Using allocatable, target variables in derived types with ISO_C_BINDING

Using allocatable, target variables in derived types with ISO_C_BINDING

I'm binding Fortran code with a C dll, and I would like to have a Fortran array inter-operable with C. I currently have the following subroutine to bind the Fortran array with a C double*:

SUBROUTINE Pack_Inputs( Input , In_X )
TYPE( InputType ) , INTENT(INOUT) :: Input
REAL(KIND=C_DOUBLE) , ALLOCATABLE , TARGET , INTENT(INOUT) :: In_X(:)

IF ( .NOT. ALLOCATED(In_X) ) ALLOCATE( In_X (Input%Xlen) )

DO i = 1,Input%C_obj%Xlen
In_X(i) = Input%X(i)
END DO
Input%C_obj%X = C_LOC(In_X)
END SUBROUTINE Pack_Inputs

However, what I don't like about the current state of code is that I am constantly allocating memory, and having to unpack the array when the C dll is entered (partly driven by my reluctance to use the `SAVE` attribute on `In_X(:)`). I would rather much declare `In_X` once, inside a Fortran derived type. This leads to the motivation for this post. In this derived type:

USE , INSTRINSIC :: ISO_C_BINDING

TYPE , PUBLIC :: InputType
TYPE(InputType_C)   :: C_obj
REAL(KIND=C_DOUBLE) , ALLOCATABLE , TARGET :: In_X(:)
REAL , DIMENSION(:) , ALLOCATABLE :: X
REAL , DIMENSION(:) , ALLOCATABLE :: Y
REAL , DIMENSION(:) , ALLOCATABLE :: Z
INTEGER , DIMENSION(:) , ALLOCATABLE :: index
INTEGER :: Xlen
INTEGER :: Ylen
INTEGER :: Zlen
INTEGER :: indexlen
END TYPE InputType

But this leads to the error:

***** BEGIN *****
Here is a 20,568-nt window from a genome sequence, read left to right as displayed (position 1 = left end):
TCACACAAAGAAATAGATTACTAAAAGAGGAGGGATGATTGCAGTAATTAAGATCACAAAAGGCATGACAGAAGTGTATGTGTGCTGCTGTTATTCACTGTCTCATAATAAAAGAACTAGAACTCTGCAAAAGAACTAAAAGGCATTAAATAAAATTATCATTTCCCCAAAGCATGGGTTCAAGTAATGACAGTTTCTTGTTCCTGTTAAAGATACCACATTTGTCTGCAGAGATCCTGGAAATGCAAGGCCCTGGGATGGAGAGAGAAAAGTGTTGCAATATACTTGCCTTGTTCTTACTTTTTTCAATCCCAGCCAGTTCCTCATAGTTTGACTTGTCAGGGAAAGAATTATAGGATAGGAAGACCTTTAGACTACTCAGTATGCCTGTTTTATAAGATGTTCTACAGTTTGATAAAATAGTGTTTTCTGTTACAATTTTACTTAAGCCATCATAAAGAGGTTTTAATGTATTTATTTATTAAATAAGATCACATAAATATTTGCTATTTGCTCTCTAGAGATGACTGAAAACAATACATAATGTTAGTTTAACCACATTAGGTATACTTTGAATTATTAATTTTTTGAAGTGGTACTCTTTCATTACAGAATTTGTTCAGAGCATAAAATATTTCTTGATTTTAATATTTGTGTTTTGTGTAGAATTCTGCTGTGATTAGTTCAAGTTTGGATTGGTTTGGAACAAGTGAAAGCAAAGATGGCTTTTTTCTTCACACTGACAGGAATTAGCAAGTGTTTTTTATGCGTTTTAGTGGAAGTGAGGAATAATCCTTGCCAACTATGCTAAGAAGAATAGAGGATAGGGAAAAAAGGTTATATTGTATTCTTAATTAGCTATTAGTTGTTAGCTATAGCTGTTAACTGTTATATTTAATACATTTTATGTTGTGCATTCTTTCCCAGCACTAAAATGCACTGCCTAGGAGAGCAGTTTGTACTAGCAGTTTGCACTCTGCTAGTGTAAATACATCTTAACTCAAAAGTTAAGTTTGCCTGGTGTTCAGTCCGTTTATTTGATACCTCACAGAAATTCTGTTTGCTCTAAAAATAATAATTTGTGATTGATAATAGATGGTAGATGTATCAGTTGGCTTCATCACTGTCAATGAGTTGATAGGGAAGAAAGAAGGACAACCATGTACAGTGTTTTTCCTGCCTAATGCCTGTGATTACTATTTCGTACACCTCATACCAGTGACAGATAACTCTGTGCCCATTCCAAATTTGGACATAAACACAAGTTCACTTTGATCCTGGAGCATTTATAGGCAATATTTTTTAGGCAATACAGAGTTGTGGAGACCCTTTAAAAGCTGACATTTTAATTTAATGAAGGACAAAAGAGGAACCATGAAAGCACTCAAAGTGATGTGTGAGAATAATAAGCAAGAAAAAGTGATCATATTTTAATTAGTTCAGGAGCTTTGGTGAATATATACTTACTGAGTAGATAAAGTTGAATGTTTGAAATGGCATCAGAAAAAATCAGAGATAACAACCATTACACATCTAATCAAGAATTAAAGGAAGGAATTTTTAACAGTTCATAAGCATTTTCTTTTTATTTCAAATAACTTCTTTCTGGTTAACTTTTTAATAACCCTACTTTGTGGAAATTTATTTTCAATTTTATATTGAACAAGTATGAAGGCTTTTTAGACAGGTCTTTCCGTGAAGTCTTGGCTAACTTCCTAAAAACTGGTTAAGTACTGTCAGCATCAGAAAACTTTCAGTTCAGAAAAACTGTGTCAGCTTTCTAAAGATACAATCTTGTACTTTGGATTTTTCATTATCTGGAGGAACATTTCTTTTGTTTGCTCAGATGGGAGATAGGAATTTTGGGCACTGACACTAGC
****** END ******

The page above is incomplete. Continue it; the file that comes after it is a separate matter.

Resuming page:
error #6516: This attribute specification is not valid for a component definition statement.   [TARGET]

because of TARGET.  Is there a pathway to get around this issue?

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For more complete information about compiler optimizations, see our Optimization Notice.

TARGET is an attribute for variables, not for components of a derived type.

I am not completely sure what you are doing here. Where is Pack_Inputs called from?  ALLOCATABLE arrays are not interoperable with C. (Neither are POINTER arrays.)  You could use TYPE(C_PTR) as a component - it might then make sense to use a POINTER array to allocate the storage, and then use C_LOC to get the address to store into the C_PTR. Coming in to Fortran you can use C_F_POINTER to map that to a Fortran POINTER. I am not sure this is relevant to what you're doing - can you explain in more detail? Maybe provide some C code as context?

Steve - Intel Developer Support

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